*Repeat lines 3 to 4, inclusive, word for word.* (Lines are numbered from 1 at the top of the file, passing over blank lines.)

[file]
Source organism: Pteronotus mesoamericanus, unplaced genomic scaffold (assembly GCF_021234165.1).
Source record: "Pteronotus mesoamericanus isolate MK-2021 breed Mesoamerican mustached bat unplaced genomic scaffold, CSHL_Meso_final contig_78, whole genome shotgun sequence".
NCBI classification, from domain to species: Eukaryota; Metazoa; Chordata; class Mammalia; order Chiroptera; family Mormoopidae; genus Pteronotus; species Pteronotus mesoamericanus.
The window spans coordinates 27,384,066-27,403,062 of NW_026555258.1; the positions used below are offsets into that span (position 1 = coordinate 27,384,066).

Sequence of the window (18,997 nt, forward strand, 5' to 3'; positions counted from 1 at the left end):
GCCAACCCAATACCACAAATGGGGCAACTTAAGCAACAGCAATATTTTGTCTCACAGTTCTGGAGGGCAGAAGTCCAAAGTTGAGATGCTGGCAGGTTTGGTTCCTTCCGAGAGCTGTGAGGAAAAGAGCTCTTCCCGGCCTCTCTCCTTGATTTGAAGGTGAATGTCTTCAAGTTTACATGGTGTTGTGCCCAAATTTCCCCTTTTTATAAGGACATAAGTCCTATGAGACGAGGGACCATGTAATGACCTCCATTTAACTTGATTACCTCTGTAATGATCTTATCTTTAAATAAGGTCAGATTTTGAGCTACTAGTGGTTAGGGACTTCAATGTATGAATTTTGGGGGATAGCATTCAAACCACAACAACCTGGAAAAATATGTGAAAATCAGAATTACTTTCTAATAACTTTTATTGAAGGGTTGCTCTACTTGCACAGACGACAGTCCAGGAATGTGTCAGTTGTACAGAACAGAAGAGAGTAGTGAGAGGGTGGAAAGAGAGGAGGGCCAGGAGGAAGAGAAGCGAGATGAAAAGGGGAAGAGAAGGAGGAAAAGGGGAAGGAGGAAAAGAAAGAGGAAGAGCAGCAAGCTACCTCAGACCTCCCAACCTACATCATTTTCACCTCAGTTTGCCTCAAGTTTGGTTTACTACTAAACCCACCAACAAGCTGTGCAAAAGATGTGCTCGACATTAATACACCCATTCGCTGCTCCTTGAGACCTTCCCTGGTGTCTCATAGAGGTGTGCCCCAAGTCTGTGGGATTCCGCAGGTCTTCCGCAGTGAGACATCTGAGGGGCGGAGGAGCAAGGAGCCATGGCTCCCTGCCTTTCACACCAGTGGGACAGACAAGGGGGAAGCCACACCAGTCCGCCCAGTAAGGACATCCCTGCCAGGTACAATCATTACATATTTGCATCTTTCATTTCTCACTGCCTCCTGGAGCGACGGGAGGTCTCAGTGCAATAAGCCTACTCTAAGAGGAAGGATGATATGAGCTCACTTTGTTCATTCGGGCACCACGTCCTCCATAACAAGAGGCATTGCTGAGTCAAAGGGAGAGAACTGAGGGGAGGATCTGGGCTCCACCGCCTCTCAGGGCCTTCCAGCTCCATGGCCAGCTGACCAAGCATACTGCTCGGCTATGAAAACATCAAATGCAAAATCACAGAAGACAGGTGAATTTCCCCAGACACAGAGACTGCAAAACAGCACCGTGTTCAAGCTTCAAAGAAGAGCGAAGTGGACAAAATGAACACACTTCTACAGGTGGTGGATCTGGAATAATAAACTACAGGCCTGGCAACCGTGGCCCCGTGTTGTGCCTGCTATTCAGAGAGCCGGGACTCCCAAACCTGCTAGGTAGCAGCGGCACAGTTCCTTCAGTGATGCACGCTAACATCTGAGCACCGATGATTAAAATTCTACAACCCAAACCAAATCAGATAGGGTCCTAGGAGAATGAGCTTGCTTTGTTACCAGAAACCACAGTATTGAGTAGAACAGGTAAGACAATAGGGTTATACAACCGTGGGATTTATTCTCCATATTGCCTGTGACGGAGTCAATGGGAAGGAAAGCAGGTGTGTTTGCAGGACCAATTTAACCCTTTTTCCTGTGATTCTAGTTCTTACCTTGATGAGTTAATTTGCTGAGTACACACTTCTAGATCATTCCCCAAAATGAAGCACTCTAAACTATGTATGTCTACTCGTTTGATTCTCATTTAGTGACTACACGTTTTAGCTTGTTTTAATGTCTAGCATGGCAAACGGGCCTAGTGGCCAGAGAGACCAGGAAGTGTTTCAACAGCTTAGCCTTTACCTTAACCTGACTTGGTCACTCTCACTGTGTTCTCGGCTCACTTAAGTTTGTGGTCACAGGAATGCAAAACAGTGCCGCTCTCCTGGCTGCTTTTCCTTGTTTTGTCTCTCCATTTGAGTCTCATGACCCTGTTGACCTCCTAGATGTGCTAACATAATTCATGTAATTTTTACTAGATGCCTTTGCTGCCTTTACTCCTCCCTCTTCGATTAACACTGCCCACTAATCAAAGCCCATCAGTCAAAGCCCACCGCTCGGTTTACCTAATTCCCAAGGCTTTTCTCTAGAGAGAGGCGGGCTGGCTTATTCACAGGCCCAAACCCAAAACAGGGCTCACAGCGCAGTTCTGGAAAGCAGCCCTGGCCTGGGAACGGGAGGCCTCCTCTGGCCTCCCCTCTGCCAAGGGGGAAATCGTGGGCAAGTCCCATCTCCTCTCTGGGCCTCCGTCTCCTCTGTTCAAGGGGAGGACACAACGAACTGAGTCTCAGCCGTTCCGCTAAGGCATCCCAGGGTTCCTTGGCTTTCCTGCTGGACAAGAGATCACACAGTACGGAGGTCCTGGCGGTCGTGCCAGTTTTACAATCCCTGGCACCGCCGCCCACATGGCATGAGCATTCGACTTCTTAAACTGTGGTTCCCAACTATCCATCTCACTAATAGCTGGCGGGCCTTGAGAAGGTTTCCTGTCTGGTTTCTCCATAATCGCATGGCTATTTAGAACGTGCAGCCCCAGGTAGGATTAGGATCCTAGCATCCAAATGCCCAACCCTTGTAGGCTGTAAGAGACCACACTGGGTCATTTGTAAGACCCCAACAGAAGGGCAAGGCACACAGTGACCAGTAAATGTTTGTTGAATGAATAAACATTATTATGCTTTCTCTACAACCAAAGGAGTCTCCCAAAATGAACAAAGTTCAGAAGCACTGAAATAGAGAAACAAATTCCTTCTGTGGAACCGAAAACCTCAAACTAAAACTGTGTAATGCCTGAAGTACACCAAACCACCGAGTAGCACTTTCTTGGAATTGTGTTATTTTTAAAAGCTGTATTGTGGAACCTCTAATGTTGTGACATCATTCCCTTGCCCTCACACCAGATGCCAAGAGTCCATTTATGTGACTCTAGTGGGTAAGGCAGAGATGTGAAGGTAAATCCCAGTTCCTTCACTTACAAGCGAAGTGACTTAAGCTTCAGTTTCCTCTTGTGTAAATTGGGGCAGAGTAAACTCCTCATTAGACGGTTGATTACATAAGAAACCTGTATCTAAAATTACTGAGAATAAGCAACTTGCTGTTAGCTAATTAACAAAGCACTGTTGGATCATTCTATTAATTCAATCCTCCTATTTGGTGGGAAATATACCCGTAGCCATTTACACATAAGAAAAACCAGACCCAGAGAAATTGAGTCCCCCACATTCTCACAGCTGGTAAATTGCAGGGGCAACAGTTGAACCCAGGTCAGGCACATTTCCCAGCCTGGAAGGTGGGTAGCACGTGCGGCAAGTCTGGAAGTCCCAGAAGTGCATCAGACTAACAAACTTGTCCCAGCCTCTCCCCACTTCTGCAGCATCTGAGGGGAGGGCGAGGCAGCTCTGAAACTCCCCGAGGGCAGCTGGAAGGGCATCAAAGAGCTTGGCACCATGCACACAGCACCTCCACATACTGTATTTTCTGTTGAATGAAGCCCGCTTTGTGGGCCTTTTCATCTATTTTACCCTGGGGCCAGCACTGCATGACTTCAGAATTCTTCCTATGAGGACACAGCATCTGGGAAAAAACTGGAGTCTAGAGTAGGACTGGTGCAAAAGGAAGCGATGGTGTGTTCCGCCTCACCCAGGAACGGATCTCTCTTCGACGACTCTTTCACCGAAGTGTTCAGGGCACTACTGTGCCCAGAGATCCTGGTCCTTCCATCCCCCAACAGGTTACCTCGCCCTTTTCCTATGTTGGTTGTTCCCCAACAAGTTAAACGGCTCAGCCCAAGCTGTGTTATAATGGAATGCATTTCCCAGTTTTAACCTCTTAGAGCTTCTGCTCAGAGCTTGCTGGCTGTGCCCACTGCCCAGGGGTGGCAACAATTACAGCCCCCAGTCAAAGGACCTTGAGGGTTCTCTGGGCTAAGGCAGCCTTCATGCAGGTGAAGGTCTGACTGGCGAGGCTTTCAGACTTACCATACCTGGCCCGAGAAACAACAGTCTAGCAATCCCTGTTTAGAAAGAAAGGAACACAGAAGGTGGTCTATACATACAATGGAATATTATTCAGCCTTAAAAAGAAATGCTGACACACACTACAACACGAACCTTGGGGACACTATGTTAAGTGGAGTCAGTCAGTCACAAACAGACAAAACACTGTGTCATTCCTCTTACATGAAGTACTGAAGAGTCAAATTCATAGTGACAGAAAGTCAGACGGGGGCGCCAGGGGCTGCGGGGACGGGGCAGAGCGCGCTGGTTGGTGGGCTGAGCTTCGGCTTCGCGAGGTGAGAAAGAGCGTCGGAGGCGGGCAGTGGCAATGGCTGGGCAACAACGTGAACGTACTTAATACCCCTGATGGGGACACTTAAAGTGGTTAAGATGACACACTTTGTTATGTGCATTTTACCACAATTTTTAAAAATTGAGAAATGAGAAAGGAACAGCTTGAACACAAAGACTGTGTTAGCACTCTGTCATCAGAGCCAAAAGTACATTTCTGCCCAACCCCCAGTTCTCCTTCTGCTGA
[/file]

NCBI classification, from domain to species: Eukaryota; Metazoa; Chordata; class Mammalia; order Chiroptera; family Mormoopidae; genus Pteronotus; species Pteronotus mesoamericanus.
The window spans coordinates 27,384,066-27,403,062 of NW_026555258.1; the positions used below are offsets into that span (position 1 = coordinate 27,384,066).